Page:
Editors[edit]

On November 18, 2011, Google released Dart Editor, an open-source Dart editor based on Eclipse components, for Mac OS X, Windows, and Linux-based operating systems.[12] The editor supports syntax highlighting, code completion, JavaScript compilation, running both web and server Dart applications, and debugging.

On August 13, 2012, Google announced the release of an Eclipse plugin for doing Dart development.[13]

JetBrains IDEs also support the Dart language. Dart plugin[14] is available for IntelliJ IDEA, PhpStorm and WebStorm. This plugin supports many features such as syntax highlighting, code completion, refactoring, debugging, and more.

Chrome Dev Editor[edit]

It is known since November 2013[15] that the Chromium team is working on an open source, Chrome App-based development environment with a reusable library of GUI widgets, codenamed Spark, later renamed as Chrome Dev Editor.[16] It is built in Dart, and contains a GUI widgets library powered by Polymer.[17] Developer preview version is available in Chrome Web Store.

SIMD on the Web[edit]

In 2013, John McCutchan announced[18] that he had created a performant interface to SIMD instruction sets for the Dart programming language, bringing the benefits of SIMD to web programs for the first time, for users running Google's experimental Dartium browser. The interface consists of two types:

  • Float32x4, 4 single precision floating point values.
  • Uint32x4, 4 32-bit unsigned integer values.

Instances of these types are immutable and in optimized code are mapped directly to SIMD registers. Operations expressed in Dart typically are compiled into a single instruction with no overhead. This is similar to C and C++ intrinsics. Benchmarks for 4x4 matrix multiplication, 3D vertex transformation, and Mandelbrot set visualization show near 400% speedup compared to scalar code written in Dart.

Browser adoption[edit]

A special version of Chromium (the open-source browser at the core of Google Chrome) comes with the Dart virtual machine, allowing it to run Dart programs.[19] As of May 2013, Microsoft Internet Explorer, Mozilla Firefox, Opera Software's Opera browser, and Apple Safari have no plan to embed a separate Dart VM.[citation needed]

Dart source code can be compiled to JavaScript, allowing applications written in Dart to run in all modern web browsers. In the M1 version, released in October 2012, the generated JavaScript reached about 78% of the performance of hand-written JavaScript while native Dart code ran about 21% faster than similar code in V8.[6]

Example[edit]

A Hello World example:

void main() {
    print('Hello World!');
}

A function to calculate the nth Fibonacci number:

int fib(int n) => (n > 1) ? (fib(n - 1) + fib(n - 2)) : 1;
void main() {
    print('fib(20) = ${fib(20)}');
}

A simple class:

// Import the math library to get access to the sqrt function.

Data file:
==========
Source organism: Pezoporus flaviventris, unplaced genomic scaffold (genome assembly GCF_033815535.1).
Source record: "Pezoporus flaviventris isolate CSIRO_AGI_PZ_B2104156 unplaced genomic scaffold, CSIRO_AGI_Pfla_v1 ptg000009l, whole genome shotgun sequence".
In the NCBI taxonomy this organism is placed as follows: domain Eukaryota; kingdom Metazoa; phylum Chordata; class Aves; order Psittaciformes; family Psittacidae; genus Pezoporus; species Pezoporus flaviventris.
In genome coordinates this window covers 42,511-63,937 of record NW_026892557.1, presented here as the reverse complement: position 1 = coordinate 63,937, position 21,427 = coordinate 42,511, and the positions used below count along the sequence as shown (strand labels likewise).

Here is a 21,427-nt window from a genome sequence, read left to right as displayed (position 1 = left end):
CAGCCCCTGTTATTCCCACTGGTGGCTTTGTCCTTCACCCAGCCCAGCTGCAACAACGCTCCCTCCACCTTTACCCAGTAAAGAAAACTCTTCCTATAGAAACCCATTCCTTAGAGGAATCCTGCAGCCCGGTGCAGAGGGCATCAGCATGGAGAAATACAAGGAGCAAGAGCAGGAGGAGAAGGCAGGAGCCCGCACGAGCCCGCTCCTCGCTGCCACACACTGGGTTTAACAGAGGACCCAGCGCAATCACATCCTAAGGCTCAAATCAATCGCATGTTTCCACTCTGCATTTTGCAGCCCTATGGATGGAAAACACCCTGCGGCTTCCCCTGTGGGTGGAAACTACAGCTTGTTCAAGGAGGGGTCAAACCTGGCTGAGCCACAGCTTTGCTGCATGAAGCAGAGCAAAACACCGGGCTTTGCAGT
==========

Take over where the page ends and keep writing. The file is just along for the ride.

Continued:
import 'dart:math' as math;
 
// Create a class for Point.
class Point {
 
    // Final variables cannot be changed once they are assigned.
    // Create two instance variables.
    final num x, y;
 
    // A constructor, with syntactic sugar for setting instance variables.
    Point(this.x, this.y);
 
    // A named constructor with an initializer list.
    Point.origin() : x = 0, y = 0;
 
    // A method.
    num distanceTo(Point other) {
        var dx = x - other.x;
        var dy = y - other.y;
        return math.sqrt(dx * dx + dy * dy);
    }
}
 
// All Dart programs start with main().
void main() {
    // Instantiate point objects.
    var p1 = new Point(10, 10);
    var p2 = new Point.origin();
    var distance = p1.distanceTo(p2);
    print(distance);
}

Influences from other languages[edit]

Dart's syntax is typical of the ALGOL language family,[20] alongside C, Java, C#, JavaScript, and others.

The method cascade syntax, which provides a syntactic shortcut for invoking several methods one after another on the same object, is adopted from Smalltalk.

Dart's mixins were influenced by Strongtalk[citation needed][21] and Ruby.

Dart makes use of so-called Isolates as a concurrency and security unit when structuring applications.[22] The Isolate concept builds upon the Actor model, which is most famously implemented in Erlang.

The Mirror API for performing controlled and secure reflection was first proposed in a paper[23] by Gilad Bracha and David Ungar and originally implemented in Self.

Criticism[edit]

Dart has been criticized by industry voices outside of Google, although such criticisms are not directed at the language design itself.

Microsoft's JavaScript team has stated that: "Some examples, like Dart, portend that JavaScript has fundamental flaws and to support these scenarios requires a 'clean break' from JavaScript in both syntax and runtime. We disagree with this point of view."[24] Microsoft later released a JavaScript superset language, TypeScript.[25]

Apple engineer Oliver Hunt, working on the WebKit project (which, at the time, powered both Safari and Google's own Chrome browser) stated: